When Arizona’s Independent Redistricting Commission finished redrawing the state’s political districts, it quickly became clear that none would be as watched as the new 9th Congressional District.
Its partisan breakdown and performance models foreshadowed practically even odds for Republican or Democratic candidates.
And yet, while Democratic candidates were able to capture all three of the state’s competitive congressional districts in 2012, none won by as large a margin as Kyrsten Sinema did in CD9, defeating Republican Vernon Parker.
A joint analysis by the Arizona Capitol Times and the Arizona Center for Investigative Reporting shows that Sinema won by sweeping the most competitive parts of CD9 and doing slightly better in the most Democratic-leaning precincts than her Republican opponent did in the most Republican-leaning ones.
In precincts where Democratic and Republican registration numbers were within 5 percentage points, Sinema won all but one.
And in the precincts she won, Sinema took an average 58 percent of the vote. Parker earned only an average of 55 percent in the precincts he won.
DJ Quinlan, interim executive director of the Arizona Democratic Party, said Sinema’s victory demonstrates how well her team put two key campaign strategies into action.
First, Sinema mobilized her partisan base. In areas like central Phoenix, central Tempe and central Mesa, her margin of victory outpaced the already strong Democratic registration advantage.
But in a competitive district such as CD9, the more evenly pitted areas also became essential to winning the election. And in competitive areas such as south Scottsdale, south Tempe, Chandler, west Mesa, north Phoenix and parts of Ahwatukee, Sinema came out on top.
Explore the CD9 map
Click on the map for precinct-level vote and demographic details. Precincts are colored by the vote percentage. Precincts outlined in black are the most competitive precincts in the district.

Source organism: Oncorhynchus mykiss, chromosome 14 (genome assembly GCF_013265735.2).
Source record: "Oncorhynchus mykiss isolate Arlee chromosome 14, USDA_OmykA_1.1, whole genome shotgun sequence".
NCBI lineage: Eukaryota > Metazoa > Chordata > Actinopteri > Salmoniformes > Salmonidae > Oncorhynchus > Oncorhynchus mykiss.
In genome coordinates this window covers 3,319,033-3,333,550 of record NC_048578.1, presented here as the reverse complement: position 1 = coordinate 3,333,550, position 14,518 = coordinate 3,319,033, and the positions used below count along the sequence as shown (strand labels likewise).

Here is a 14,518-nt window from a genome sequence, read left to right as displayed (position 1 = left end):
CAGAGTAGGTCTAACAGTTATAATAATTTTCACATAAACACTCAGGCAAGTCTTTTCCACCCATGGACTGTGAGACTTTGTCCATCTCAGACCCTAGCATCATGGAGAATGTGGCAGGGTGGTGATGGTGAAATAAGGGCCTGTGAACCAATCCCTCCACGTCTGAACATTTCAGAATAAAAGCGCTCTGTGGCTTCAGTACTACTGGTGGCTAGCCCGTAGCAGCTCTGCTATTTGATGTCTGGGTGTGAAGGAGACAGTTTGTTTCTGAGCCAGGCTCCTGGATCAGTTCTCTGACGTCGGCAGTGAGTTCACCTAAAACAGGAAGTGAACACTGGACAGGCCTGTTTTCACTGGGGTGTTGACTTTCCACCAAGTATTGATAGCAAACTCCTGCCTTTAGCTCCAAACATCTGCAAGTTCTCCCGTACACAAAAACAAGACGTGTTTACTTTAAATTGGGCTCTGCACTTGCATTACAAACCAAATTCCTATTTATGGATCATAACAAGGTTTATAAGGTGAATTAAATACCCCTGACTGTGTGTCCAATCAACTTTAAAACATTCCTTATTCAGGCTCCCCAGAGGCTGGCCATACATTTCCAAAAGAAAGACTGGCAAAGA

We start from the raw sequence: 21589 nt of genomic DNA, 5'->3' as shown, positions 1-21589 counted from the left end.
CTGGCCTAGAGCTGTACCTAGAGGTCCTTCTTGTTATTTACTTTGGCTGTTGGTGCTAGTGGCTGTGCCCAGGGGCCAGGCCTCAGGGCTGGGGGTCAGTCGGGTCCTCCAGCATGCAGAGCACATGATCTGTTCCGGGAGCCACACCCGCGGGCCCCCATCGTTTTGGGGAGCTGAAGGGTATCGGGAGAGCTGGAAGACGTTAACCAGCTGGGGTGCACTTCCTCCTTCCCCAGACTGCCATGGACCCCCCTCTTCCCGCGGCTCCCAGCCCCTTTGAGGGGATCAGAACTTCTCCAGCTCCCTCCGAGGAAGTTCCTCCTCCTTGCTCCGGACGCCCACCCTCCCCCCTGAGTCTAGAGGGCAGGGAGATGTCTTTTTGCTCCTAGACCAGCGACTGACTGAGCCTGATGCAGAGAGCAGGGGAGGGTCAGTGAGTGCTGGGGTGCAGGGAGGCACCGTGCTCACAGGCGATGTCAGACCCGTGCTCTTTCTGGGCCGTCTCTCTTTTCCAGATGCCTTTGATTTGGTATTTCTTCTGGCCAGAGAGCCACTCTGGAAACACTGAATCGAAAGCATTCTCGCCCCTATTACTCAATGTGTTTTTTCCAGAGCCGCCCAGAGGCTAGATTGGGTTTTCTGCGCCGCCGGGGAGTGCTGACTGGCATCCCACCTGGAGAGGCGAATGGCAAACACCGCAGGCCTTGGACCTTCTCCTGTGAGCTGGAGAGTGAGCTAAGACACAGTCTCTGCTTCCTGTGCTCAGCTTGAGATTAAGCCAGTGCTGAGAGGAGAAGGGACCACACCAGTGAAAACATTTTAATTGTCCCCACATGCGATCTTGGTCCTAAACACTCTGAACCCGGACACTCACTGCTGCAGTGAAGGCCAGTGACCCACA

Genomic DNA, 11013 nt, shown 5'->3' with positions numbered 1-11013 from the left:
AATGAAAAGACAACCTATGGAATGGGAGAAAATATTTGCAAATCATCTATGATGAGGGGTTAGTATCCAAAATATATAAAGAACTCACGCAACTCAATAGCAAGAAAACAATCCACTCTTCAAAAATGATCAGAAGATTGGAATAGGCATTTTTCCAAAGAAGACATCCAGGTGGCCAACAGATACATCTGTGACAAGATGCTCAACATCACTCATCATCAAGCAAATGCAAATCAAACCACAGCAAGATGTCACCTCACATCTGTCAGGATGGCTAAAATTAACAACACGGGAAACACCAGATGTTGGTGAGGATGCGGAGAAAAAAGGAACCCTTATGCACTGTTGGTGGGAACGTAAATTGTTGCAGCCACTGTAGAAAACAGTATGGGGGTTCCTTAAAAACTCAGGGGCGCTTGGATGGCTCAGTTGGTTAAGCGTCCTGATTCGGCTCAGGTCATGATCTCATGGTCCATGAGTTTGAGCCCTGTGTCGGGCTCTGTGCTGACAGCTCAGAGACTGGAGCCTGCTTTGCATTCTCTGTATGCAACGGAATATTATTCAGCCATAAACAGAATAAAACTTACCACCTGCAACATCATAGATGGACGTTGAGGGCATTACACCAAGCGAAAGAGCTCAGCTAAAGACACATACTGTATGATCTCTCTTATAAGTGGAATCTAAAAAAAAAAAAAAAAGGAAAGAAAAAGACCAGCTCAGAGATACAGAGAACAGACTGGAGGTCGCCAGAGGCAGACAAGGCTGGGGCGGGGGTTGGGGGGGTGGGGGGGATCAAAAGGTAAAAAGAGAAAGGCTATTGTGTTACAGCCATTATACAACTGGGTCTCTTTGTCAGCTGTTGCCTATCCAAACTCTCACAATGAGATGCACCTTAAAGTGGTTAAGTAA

Those results can be attributed to Sinema’s campaigning efforts as well as the political environment she ran in.
Rodd McLeod, Sinema’s campaign manager, said their research showed that Democratic-leaning areas of the district were already primed for a high turnout because of enthusiasm for President Barak Obama. That allowed her campaign to focus more resources on going after independent voters, McLeod said.
And those “persuasion” voters, McLeod said, were receptive to Sinema’s record as a lawmaker. They highlighted bills she worked on that helped veterans and working mothers and it paid off, he said.
Her campaign also hit Parker hard on statements he had made about defunding Planned Parenthood and underscored his work in President George W. Bush’s administration, which McLeod said soured those independent voters.
But Parker’s campaign faced an uphill battle, his campaign manager Brian Murray said.
Among independent women, Sinema came out of the gate with a 4-to-1 advantage, according to polling they did during the campaign.
And Murray suggested that there may have been a racial component to Parker’s loss as well. Surveys done by Parker’s campaign showed that when his biography was tested with voters, noting he is African American resulted in a 7-point drop in favorability.
“It is what it is,” Murray said. “That’s outside a statistical anomaly.”
Murray said he thinks pro-Sinema groups capitalized on Parker’s race, rehashing an allegation made previously that a photo of Parker on an anti-Parker mailer sent by the Arizona Democratic Party had been manipulated to darken his skin. The Arizona Democratic Party denied the charge, however, and the Sinema campaign has pointed out that they had nothing to do with that mailer.
Murray said he thinks the 2014 election will provide a much different setting and that Sinema will not have as easy a path to victory without a Democratic base that’s enthusiastic about a presidential candidate. And the typically lower turnout among independent voters in non-presidential years will leave Sinema with a more challenging electorate, he said.
The 2014 election, Murray said, will be the real determining factor in whether the seat will be a tossup throughout the district’s 10-year lifespan. If Sinema is re-elected, Murray said he thinks she will enjoy a true incumbent’s advantage for future elections. If voters elect a Republican in 2014, Murray said, the seat will be more likely to change hands over and over.